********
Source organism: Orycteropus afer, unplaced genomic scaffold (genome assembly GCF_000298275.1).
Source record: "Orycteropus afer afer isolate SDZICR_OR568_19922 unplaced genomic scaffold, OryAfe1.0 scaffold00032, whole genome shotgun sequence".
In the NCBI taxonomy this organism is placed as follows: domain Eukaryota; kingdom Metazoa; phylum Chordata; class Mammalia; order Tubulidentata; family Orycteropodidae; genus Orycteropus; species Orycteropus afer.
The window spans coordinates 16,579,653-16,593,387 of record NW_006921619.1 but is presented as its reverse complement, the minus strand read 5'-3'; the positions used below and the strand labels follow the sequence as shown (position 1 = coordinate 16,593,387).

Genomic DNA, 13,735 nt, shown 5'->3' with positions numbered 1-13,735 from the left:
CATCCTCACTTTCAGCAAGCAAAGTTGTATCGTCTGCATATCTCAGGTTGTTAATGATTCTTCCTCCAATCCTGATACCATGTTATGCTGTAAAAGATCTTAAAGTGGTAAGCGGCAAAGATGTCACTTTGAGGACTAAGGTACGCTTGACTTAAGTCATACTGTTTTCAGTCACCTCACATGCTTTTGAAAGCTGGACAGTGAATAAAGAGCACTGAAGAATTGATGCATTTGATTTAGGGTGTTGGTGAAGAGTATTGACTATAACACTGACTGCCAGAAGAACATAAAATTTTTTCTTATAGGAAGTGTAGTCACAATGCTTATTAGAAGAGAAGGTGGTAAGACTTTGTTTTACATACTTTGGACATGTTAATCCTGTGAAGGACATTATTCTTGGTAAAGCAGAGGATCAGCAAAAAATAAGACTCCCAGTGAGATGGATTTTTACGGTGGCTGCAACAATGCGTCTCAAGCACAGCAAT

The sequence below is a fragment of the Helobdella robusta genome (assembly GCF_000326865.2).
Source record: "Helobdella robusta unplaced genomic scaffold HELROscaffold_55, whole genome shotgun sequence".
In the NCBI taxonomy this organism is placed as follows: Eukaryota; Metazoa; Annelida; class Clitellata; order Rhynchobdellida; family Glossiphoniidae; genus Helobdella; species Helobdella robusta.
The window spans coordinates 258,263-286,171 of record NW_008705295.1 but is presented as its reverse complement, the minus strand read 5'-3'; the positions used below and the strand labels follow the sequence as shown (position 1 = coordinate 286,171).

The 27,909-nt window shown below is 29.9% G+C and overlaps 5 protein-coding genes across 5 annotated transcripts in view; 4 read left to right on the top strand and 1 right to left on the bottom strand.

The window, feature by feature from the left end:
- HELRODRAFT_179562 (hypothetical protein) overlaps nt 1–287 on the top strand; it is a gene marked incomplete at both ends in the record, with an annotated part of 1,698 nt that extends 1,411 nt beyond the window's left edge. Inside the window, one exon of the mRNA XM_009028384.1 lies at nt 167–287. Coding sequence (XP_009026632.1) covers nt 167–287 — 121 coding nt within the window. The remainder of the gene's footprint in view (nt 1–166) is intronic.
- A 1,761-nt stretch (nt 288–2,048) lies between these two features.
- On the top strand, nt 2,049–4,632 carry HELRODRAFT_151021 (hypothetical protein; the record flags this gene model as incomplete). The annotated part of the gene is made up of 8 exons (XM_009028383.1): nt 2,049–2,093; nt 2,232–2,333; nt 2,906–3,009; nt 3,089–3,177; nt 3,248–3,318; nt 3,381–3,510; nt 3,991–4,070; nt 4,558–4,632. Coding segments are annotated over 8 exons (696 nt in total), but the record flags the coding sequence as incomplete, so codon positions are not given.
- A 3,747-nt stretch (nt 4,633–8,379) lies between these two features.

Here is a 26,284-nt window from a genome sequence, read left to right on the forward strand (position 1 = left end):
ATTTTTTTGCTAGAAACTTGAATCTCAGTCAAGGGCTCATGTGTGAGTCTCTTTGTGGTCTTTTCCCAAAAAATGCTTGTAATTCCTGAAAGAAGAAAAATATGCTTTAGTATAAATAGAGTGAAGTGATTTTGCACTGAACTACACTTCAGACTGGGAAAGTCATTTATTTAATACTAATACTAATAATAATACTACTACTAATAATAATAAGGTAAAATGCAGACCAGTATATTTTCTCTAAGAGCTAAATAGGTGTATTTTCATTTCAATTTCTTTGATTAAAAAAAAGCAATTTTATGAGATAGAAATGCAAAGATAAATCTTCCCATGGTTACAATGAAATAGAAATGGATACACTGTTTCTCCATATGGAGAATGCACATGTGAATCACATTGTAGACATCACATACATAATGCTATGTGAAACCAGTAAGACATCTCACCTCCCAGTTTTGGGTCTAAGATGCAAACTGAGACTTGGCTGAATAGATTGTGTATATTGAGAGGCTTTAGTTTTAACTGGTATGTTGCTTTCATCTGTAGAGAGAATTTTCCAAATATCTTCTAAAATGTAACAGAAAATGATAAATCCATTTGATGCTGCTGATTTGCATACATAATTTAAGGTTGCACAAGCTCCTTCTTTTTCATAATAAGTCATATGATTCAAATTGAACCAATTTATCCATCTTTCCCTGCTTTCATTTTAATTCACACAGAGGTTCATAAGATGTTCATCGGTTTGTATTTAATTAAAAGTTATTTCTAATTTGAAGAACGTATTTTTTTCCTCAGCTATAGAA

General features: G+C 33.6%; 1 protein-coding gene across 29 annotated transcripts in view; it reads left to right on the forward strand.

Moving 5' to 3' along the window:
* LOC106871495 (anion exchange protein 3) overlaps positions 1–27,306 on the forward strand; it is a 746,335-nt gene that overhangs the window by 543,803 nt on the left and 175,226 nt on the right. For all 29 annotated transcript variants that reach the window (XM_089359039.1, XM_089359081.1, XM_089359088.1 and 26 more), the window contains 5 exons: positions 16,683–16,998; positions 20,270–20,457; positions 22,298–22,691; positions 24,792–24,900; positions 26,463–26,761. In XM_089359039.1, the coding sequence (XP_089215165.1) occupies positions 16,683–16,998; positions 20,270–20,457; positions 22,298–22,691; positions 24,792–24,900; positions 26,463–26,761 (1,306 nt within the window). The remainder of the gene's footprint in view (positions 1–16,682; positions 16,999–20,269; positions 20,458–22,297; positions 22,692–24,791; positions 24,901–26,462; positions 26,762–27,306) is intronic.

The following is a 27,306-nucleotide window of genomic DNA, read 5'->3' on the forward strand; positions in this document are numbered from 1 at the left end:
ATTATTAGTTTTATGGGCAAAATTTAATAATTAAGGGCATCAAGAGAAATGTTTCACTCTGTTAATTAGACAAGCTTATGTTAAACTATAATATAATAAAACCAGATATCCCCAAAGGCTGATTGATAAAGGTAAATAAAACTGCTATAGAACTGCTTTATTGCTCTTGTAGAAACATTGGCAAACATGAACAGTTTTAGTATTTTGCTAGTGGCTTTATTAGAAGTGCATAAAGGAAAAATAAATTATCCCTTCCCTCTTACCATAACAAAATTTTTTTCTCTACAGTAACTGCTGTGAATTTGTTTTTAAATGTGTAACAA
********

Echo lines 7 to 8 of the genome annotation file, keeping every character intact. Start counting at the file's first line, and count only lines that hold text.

The sequence below is a fragment of the Helobdella robusta genome (assembly GCF_000326865.2).
Source record: "Helobdella robusta unplaced genomic scaffold HELROscaffold_55, whole genome shotgun sequence".